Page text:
In response to criticism, Protect Marriage has claimed that the state government was obliged to enforce Proposition 8. Both the Governor and Attorney General reportedly agree with the decision, and a court ruling supports their choice to not defend the law through appeal. With the Ninth U.S. Circuit Court of Appeal scheduled to hear oral arguments in December, supporters of Proposition 8 must find someone to defend their case soon, or the case may be thrown out for lack of legal standing. The significance of the federal district court ruling regarding Don’t Ask, Don’t Tell is its application to state law. As Gerhardt explains, “A state supreme court may not overturn or interfere with a ruling of a federal district court.” To put it simply, California law now recognizes Don’t Ask, Don’t Tell as unconstitutional, and this cannot be overturned without a U.S. Supreme Court ruling or federal legislation. Although the inability to find a party with legal standing to argue for Proposition 8 in California is beneficial for advocates of equal rights for all sexual orientations, the inability to defend the Don’t Ask, Don’t Tell bill will hurt the fight in Washington. So while it seems that the end of legislation forbidding same-sex marriage may have come in California, it appears that the long awaited repeal of Don’t Ask, Don’t Tell may require a longer wait yet. Sarah Wentz is a sophomore majoring in political science and global studies.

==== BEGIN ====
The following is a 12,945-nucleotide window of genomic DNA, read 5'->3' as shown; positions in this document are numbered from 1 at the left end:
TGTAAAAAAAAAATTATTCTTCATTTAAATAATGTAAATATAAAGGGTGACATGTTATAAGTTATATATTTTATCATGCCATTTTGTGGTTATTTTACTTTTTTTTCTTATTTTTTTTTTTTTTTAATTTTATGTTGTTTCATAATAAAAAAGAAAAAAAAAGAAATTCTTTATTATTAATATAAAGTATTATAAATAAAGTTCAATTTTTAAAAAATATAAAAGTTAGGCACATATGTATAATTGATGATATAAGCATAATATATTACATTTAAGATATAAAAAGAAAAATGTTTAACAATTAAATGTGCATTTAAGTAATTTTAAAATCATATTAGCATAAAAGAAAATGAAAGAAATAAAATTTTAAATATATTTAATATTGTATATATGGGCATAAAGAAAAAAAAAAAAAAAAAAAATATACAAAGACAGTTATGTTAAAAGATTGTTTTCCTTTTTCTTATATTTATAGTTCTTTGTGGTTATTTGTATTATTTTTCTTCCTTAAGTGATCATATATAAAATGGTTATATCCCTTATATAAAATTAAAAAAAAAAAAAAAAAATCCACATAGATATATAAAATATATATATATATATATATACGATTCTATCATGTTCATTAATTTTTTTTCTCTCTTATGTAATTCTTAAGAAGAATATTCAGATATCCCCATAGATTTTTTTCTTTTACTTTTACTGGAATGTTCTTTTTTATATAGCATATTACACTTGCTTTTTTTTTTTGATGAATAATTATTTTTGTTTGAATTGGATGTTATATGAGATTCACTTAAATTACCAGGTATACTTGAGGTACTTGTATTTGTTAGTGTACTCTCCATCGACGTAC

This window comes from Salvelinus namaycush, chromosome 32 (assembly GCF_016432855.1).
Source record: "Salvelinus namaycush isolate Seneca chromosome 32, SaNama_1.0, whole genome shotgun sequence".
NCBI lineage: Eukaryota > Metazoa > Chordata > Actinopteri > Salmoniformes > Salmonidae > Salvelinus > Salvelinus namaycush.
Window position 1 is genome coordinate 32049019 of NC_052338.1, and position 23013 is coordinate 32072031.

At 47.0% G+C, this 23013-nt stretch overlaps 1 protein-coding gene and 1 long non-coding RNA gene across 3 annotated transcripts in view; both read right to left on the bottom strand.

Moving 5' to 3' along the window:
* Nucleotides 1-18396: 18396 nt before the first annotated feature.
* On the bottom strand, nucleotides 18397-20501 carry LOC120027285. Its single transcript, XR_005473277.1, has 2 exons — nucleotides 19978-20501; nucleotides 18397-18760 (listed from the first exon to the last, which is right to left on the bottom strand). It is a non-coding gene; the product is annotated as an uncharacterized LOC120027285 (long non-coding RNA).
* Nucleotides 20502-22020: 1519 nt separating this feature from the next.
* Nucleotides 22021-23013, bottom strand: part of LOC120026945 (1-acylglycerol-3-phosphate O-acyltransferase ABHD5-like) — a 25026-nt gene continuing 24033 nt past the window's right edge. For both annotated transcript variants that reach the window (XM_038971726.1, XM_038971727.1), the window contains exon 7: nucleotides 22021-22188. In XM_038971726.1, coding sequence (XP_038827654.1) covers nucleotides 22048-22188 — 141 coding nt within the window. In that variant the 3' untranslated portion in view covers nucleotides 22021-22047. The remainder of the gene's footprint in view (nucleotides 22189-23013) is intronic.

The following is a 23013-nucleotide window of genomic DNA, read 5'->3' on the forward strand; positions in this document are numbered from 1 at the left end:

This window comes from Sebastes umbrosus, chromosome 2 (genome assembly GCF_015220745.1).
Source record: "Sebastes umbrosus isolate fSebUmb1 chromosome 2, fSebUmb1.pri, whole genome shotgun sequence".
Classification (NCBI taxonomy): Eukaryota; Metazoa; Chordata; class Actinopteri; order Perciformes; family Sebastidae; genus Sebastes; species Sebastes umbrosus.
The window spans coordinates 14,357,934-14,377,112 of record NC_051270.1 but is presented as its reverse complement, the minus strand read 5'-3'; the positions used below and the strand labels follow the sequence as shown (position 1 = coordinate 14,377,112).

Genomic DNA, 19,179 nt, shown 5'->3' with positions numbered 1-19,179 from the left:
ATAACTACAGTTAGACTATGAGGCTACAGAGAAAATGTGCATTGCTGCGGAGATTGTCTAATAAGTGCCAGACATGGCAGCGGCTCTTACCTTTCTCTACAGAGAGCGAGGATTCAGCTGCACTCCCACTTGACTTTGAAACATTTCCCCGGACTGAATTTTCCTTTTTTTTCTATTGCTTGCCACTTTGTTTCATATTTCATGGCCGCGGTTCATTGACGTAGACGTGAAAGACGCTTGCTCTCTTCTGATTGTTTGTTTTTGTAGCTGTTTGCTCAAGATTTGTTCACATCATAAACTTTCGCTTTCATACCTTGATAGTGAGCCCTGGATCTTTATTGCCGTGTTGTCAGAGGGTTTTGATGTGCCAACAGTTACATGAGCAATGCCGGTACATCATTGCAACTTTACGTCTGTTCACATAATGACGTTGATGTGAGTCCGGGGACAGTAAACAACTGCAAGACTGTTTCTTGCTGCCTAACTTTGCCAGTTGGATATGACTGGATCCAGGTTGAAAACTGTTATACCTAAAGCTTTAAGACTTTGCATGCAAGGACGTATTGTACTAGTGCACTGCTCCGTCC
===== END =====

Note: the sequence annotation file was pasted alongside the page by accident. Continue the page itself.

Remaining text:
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F]oJmd]kgfl`]Klj]]l Following the 2008 meltdown of the U.S. financial industry, there has been heated debate concerning the role of government regulation in protecting against future crises. In particular, many Democratic leaders in Congress claimed that the unchecked proliferation of mortgagebacked securities could have been monitored if not for the GrammLeach-Bliley Act. Furthermore, as the financial crisis precipitated into the `Great Recession,â&#x20AC;&#x2122; voters expressed frustration about the inability of Congress, the Federal Reserve and the Securities and Exchange Commission (SEC) to alleviate the economic impact of the crisis. Given upcoming midterm elections, recent regulatory legislation of Wall Street raises the question of how voters will view the economy in relation to the political parties. A perhaps more significant question also poses itself: is this reform sufficient to solve the fundamental problems in the financial industry?